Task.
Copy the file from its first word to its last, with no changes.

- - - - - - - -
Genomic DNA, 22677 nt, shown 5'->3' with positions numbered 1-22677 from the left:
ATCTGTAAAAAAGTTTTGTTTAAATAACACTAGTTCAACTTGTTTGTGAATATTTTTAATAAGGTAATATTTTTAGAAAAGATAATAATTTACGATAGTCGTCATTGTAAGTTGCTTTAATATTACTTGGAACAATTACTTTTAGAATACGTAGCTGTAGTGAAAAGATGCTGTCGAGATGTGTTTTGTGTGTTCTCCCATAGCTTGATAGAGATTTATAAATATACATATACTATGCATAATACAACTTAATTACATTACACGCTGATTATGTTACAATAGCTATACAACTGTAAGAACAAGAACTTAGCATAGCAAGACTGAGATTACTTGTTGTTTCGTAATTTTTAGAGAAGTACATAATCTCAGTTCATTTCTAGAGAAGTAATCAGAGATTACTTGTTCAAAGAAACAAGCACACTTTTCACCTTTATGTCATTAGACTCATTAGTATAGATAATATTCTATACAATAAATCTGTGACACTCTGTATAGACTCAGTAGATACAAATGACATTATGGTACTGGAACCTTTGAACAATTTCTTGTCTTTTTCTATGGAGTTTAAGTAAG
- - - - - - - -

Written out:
Genomic DNA, 22677 nt, shown 5'->3' with positions numbered 1-22677 from the left:
ATCTGTAAAAAAGTTTTGTTTAAATAACACTAGTTCAACTTGTTTGTGAATATTTTTAATAAGGTAATATTTTTAGAAAAGATAATAATTTACGATAGTCGTCATTGTAAGTTGCTTTAATATTACTTGGAACAATTACTTTTAGAATACGTAGCTGTAGTGAAAAGATGCTGTCGAGATGTGTTTTGTGTGTTCTCCCATAGCTTGATAGAGATTTATAAATATACATATACTATGCATAATACAACTTAATTACATTACACGCTGATTATGTTACAATAGCTATACAACTGTAAGAACAAGAACTTAGCATAGCAAGACTGAGATTACTTGTTGTTTCGTAATTTTTAGAGAAGTACATAATCTCAGTTCATTTCTAGAGAAGTAATCAGAGATTACTTGTTCAAAGAAACAAGCACACTTTTCACCTTTATGTCATTAGACTCATTAGTATAGATAATATTCTATACAATAAATCTGTGACACTCTGTATAGACTCAGTAGATACAAATGACATTATGGTACTGGAACCTTTGAACAATTTCTTGTCTTTTTCTATGGAGTTTAAGTAAG